Part of the morning crowd at the Lucky Cup coffee shop in Vale, Oregon. (Tom Goldman/NPR)

The Malheur Enterprise was founded in 1909, and, like many other newspapers, was languishing. But in the past few years, its circulation has surged and it has won several national awards. Perhaps surprisingly, the weekly paper's turnaround and increased popularity happened in a part of the state that strongly supports President Trump, who continues to lash out at the media.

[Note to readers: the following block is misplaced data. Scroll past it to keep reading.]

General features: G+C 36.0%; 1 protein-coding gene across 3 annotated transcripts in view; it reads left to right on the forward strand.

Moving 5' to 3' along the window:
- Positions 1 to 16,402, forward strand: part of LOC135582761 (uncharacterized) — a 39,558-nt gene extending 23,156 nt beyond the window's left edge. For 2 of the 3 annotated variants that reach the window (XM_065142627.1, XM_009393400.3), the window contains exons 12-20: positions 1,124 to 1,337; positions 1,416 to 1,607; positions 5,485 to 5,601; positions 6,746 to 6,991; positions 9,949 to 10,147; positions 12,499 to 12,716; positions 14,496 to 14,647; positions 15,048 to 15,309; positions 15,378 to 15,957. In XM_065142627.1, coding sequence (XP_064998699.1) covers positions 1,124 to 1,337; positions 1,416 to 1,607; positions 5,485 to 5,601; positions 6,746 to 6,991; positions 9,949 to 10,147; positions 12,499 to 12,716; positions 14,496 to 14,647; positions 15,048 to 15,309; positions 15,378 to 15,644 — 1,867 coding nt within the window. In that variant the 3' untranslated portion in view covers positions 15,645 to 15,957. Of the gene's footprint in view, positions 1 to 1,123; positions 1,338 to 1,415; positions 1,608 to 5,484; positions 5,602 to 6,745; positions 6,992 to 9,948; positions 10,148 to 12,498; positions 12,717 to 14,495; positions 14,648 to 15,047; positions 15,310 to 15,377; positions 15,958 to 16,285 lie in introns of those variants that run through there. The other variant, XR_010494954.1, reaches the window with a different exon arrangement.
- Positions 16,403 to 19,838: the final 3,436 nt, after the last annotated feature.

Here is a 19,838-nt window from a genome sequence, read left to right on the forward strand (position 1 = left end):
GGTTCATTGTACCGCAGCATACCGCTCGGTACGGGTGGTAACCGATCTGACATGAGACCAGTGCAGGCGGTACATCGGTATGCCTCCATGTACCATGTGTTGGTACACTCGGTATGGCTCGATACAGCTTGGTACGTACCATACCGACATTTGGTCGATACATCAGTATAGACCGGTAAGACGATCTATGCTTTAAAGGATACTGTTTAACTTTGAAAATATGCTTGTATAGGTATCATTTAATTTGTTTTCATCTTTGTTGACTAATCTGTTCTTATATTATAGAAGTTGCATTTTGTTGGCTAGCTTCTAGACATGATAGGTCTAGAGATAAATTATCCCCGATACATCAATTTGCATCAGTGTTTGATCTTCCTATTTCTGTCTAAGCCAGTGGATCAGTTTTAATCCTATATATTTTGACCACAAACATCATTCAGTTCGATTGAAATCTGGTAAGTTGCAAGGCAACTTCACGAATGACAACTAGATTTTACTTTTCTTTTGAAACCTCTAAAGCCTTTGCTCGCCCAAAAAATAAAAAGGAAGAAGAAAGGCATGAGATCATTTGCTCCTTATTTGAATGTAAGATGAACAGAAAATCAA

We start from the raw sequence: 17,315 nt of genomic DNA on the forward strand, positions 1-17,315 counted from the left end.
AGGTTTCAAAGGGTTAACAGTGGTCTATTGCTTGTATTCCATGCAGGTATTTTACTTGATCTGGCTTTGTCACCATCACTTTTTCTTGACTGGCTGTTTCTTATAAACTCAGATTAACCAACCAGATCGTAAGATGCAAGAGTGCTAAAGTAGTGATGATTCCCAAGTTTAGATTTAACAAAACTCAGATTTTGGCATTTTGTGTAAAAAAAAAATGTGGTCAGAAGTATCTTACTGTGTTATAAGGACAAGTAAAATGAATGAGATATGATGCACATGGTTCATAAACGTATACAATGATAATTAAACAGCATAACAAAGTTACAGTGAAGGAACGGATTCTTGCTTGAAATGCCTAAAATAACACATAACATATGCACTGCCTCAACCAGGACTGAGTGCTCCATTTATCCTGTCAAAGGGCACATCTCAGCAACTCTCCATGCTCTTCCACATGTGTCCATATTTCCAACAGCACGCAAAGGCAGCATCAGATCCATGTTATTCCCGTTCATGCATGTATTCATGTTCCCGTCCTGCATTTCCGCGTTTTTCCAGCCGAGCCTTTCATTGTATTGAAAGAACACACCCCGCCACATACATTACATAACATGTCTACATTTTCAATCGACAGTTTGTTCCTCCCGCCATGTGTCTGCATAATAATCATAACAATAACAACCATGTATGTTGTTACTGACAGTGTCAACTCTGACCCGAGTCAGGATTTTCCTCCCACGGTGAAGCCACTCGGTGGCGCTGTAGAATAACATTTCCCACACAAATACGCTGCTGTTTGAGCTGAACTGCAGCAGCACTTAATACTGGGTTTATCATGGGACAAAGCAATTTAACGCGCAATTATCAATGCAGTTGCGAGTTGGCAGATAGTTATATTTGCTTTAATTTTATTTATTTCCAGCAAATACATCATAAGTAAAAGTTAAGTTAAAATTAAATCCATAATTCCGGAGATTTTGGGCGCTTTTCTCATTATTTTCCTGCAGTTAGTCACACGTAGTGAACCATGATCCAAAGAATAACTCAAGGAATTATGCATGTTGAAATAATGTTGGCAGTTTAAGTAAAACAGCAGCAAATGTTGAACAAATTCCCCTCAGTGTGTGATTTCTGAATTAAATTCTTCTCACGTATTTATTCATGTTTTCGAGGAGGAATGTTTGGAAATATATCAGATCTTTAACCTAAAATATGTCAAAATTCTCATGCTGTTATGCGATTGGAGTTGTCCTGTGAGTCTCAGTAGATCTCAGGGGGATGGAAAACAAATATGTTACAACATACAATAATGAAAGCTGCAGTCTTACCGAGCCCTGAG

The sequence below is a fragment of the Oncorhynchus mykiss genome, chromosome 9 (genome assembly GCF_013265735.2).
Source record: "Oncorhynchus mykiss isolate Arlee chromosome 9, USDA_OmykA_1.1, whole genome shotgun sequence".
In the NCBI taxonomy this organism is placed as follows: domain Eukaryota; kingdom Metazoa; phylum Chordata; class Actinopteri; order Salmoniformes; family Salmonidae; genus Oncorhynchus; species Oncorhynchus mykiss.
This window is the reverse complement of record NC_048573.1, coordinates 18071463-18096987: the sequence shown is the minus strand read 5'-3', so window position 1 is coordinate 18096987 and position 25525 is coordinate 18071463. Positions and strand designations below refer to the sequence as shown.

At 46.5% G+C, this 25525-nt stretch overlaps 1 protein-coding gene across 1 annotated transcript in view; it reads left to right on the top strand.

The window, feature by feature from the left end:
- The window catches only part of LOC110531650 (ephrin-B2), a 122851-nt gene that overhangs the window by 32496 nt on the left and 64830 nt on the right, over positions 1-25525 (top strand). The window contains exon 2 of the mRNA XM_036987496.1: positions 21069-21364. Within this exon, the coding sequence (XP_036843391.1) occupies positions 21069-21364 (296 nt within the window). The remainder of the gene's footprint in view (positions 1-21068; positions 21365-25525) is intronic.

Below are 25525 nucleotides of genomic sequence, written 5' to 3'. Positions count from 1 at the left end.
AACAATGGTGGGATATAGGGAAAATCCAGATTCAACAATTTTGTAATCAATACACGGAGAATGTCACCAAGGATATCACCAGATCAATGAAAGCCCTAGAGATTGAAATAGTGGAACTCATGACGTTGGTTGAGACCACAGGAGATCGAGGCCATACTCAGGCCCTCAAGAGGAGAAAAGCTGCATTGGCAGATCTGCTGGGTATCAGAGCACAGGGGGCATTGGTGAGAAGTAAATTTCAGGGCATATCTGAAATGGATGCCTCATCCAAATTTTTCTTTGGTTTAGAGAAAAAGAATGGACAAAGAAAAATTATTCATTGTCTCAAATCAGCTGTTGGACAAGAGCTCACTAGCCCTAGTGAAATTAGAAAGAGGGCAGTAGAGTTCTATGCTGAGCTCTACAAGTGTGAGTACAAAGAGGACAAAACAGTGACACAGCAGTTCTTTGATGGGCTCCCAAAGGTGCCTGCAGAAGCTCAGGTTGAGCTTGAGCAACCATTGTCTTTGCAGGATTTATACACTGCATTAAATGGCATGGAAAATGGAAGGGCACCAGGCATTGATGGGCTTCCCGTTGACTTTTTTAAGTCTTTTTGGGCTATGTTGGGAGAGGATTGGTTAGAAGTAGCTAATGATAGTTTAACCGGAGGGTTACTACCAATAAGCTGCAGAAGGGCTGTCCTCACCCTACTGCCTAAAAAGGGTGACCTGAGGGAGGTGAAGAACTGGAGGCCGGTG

The newspaper's recent success has meant an increased workload for the woman who delivers the papers. Wednesdays are delivery day for the Enterprise, which means 74-year-old Sheila Schroder is on the job.

So begins a story that got national play Monday on NPR's Morning Edition and was replayed on Oregon Public Broadcasting. The story traces the evolution of a small weekly newspaper into a successful local news source.

Story here (audio is upper left blue arrow)

We're sharing the story because the values and ethics that make the Enterprise a vital part of Malheur County are the same that guide the work of the news team at Salem Reporter.